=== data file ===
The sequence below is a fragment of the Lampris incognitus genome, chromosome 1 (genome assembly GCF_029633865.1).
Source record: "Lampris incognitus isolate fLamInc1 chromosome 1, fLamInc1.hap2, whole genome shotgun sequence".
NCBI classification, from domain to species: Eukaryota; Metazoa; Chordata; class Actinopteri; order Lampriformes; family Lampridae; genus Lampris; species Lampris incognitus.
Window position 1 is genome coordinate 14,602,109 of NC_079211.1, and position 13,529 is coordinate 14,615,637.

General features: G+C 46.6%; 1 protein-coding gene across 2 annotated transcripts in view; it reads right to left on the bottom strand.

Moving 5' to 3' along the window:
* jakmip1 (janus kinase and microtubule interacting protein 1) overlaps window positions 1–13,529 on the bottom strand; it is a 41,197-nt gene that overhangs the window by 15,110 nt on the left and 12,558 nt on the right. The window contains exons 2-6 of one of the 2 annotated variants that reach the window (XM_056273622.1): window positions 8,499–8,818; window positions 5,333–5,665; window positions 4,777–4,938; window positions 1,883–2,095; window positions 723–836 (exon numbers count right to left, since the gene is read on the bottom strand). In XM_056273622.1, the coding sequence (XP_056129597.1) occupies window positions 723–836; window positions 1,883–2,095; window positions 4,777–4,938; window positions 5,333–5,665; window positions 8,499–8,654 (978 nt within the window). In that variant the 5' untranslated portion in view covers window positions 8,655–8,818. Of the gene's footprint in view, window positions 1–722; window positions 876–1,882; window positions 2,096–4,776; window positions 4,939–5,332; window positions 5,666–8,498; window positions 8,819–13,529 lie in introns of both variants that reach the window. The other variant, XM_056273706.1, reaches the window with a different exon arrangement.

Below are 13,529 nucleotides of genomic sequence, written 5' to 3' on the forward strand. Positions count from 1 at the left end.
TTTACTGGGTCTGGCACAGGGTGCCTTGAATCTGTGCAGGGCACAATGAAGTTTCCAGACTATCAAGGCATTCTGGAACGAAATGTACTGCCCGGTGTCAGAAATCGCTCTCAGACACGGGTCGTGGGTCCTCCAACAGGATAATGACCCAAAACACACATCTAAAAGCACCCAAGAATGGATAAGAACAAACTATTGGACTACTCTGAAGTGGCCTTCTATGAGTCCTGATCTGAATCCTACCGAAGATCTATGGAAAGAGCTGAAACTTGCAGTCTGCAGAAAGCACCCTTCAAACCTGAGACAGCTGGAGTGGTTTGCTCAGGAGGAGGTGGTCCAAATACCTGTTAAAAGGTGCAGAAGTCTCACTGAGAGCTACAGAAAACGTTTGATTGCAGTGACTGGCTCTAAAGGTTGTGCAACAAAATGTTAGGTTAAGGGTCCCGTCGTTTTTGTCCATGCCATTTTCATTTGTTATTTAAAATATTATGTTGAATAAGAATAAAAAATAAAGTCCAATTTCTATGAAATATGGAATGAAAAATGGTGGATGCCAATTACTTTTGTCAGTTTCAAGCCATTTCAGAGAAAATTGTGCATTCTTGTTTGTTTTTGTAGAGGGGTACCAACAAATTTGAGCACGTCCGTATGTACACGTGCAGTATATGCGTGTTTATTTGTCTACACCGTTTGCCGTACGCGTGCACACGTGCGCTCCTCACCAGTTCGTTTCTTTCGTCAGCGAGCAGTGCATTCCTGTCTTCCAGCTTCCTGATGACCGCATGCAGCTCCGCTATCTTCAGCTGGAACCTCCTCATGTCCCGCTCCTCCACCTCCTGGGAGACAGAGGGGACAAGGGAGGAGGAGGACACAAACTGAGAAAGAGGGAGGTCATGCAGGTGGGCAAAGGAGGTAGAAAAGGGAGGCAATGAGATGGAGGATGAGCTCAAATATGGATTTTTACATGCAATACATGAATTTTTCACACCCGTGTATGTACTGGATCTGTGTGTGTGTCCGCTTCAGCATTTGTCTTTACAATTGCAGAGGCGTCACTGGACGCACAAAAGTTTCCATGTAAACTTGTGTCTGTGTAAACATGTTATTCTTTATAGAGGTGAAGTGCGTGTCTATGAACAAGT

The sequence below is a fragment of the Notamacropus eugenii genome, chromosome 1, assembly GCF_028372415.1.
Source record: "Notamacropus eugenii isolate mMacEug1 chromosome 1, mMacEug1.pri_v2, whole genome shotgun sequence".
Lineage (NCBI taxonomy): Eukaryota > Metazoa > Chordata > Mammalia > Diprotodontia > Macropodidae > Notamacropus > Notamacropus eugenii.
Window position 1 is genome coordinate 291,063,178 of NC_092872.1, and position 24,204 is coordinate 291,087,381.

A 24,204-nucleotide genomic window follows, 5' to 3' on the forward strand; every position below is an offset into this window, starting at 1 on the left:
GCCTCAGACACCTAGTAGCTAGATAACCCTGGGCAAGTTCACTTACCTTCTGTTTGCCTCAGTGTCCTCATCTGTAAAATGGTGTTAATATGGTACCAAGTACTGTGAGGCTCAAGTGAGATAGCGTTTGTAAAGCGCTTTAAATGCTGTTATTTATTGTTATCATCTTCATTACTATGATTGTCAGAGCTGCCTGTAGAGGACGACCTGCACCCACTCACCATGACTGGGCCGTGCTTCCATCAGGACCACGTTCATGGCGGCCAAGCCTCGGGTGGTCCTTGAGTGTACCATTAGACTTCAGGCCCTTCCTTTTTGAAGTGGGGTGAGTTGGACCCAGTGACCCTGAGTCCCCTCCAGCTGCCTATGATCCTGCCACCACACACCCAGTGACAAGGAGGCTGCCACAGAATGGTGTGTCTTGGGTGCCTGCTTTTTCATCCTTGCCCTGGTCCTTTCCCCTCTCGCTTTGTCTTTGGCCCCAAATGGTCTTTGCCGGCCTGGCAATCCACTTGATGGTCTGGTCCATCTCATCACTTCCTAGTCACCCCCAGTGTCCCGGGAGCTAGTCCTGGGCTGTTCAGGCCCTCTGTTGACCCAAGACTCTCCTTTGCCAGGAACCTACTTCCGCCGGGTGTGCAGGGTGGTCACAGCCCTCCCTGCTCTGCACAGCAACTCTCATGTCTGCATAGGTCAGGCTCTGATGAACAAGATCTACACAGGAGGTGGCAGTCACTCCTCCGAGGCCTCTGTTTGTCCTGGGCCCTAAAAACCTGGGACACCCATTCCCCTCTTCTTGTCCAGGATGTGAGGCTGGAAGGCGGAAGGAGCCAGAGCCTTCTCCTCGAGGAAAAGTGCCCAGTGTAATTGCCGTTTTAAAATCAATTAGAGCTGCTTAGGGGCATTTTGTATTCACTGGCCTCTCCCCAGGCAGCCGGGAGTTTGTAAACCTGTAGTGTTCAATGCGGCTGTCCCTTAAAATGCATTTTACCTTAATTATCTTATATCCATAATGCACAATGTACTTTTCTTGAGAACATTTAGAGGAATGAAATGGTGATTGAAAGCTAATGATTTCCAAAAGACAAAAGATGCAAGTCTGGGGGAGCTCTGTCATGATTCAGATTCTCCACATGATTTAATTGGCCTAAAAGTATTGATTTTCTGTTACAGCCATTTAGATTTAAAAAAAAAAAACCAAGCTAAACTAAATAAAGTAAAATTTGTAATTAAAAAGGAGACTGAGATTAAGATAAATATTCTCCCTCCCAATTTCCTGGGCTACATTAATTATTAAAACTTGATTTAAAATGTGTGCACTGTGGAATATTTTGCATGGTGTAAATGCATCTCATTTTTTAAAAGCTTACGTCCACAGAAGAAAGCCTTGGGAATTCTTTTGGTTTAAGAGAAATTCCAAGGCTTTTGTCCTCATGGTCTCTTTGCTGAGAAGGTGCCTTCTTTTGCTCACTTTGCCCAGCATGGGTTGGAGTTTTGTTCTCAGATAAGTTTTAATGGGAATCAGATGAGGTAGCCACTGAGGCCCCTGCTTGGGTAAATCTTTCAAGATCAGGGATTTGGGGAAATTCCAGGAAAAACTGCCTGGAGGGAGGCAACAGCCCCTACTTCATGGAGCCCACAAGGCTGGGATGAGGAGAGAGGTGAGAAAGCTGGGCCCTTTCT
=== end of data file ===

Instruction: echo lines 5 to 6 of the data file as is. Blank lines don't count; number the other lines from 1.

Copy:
General features: G+C 46.6%; 1 protein-coding gene across 2 annotated transcripts in view; it reads right to left on the bottom strand.

Moving 5' to 3' along the window: